Kyle Barnett Jun. 11, 2014, 5:59pm


NEW ORLEANS – A fisherman who was represented by a law firm alleged to have aided in a previous false BP claim on behalf of another fisherman has been accused of filing a fraudulent $50,000 BP claim that he may not have to pay back because he received a payment through a lawsuit financier.

Special investigator Louis Freeh filed a motion to request that claims made on behalf of Jarrod A. Burrle to the Deepwater Horizon Economic Claims Center (DHECC) be repaid. In the motion, Freeh says that Burrle claimed he took in more than eight tons of seafood a month alone in a 16-foot aluminum boat and asserted that his personal seafood consumption was several hundred times the average rate at five pounds per day of blue crab, nearly 3 pounds of shrimp and two pounds of oysters for each of the seven adults he claimed to have provided for each day. In addition, Burrle is alleged to have filed fraudulent tax documents created to support the revenue he claimed to have lost due to the oil spill.

The request comes after U.S. District Judge Carl Barbier, who is overseeing all claims litigation in the U.S. District Court for the Eastern District of Louisiana related to the the 2010 Deepwater Horizon oil spill, asked that Freeh investigate suspicious claims.

In Burrle’s case, a 2010 federal income tax return he provided to the Gulf Coast Claims Facility (GCCF) showed he had made $53,385 as a commercial fisherman. However, that tax return was allegedly never filed with the Internal Revenue Service and was created solely to deceive the GCCF, according to Freeh. Based on Burrle's claims, DHECC paid him a total of $50,015.87 and had already offered him another $26,493.84 for a captain claim that had not yet been paid. In addition, Burrle was paid $46,400 for chartering his vessel during the oil spill cleanup phase as part of the Vessel of Opportunity program.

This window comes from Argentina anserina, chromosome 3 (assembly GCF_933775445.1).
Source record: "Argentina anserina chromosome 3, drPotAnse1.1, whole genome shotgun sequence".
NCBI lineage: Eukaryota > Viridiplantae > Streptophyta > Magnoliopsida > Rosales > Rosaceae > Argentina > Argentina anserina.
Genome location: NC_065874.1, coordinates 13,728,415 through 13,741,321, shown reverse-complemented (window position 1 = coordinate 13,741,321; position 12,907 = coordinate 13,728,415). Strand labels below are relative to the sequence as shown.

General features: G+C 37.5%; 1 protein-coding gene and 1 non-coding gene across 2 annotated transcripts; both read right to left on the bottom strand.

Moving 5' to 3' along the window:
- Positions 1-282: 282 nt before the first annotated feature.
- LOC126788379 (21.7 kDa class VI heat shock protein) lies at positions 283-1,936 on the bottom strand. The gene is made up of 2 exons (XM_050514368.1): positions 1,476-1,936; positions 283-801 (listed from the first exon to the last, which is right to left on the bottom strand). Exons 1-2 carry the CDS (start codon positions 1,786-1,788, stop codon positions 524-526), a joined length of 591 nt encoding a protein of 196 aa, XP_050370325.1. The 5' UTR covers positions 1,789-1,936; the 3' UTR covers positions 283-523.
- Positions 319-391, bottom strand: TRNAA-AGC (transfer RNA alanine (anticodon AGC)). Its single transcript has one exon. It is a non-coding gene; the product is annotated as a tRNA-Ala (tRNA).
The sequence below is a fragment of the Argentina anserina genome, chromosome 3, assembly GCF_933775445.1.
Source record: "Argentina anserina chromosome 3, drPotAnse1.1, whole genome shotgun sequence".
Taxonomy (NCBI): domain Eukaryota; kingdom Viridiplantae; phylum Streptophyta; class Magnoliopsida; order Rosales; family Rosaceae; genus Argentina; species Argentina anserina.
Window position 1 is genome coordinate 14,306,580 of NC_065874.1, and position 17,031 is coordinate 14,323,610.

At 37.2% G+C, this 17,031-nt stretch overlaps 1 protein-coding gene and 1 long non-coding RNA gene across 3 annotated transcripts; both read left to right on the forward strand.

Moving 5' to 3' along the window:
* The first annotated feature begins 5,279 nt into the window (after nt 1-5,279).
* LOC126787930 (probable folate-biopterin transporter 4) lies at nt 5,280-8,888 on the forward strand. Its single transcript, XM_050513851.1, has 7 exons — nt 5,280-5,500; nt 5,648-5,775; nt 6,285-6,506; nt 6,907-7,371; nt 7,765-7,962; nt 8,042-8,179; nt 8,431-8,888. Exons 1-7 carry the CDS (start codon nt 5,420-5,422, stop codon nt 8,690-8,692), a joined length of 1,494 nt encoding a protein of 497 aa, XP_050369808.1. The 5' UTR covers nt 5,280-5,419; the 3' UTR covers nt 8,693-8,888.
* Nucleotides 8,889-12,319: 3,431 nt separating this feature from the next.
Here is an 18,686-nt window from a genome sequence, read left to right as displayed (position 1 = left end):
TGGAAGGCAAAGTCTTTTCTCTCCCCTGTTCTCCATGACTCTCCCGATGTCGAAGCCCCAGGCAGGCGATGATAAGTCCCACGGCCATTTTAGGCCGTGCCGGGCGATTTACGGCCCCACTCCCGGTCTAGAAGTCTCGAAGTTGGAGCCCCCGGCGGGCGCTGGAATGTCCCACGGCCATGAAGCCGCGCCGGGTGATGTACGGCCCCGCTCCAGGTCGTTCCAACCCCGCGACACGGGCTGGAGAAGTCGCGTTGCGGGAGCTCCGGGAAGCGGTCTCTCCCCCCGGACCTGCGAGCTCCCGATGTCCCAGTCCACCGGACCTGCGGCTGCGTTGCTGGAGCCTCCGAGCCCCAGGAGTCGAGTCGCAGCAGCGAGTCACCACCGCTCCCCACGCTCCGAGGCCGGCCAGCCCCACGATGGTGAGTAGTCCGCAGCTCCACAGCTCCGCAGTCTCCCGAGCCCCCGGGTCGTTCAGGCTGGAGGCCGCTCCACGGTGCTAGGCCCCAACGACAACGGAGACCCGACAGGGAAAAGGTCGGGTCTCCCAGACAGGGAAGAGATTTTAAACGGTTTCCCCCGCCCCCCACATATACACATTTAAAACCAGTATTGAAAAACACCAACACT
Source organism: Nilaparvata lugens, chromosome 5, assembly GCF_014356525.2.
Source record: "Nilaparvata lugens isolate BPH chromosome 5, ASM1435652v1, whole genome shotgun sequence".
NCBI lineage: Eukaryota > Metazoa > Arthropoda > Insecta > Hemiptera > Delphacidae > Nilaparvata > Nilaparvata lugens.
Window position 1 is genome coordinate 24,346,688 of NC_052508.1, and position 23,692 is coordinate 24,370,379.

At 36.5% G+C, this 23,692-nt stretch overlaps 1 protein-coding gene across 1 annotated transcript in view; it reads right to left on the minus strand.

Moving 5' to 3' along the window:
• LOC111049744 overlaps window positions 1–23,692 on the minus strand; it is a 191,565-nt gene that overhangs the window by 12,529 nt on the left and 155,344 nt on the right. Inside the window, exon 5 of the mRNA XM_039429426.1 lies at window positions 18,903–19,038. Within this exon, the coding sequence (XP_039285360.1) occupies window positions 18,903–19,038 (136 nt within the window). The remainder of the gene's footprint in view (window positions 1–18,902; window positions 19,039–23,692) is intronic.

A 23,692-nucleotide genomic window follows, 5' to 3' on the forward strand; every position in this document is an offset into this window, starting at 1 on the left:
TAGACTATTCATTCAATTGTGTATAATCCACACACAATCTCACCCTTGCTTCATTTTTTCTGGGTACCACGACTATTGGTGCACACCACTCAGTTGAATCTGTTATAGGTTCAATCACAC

As part of his investigation, Freeh interviewed the mother of Burrle’s child who said he owed her back payments for child support dating back to 1996 and that he had been incarcerated for non-payment for part of 2009 and that he had not been working. In addition, she said she never knew Burrle to catch of sell seafood and that he never gave her fish or crabs, according to Freeh.

Although Burrle was granted the claim it went directly to lawsuit financier company Woodbridge which had already made a contingency payment to Burrle and who, according to Freeh, is liable for the claim as they had an agreement with Burrle that he would not be responsible for repaying the financing if he did not receive a claim.

“The argument that Woodbridge had no knowledge of Burrle’s fraud is of no relevance, as restitution is appropriate even when the party retaining the benefit from an improper claim is not a wrongdoer himself,” Freeh’s motion reads.

Under the claims, Burrle’s former law firm, AndryLerner, received a payment of $12,503.96 for representing him.

AndryLerner was also at the center of a disputed $357,000 claim by shrimper Casey Thonn, who was also found to have used false tax documents that were never filed with the Internal Revenue Service as the basis for the claim.

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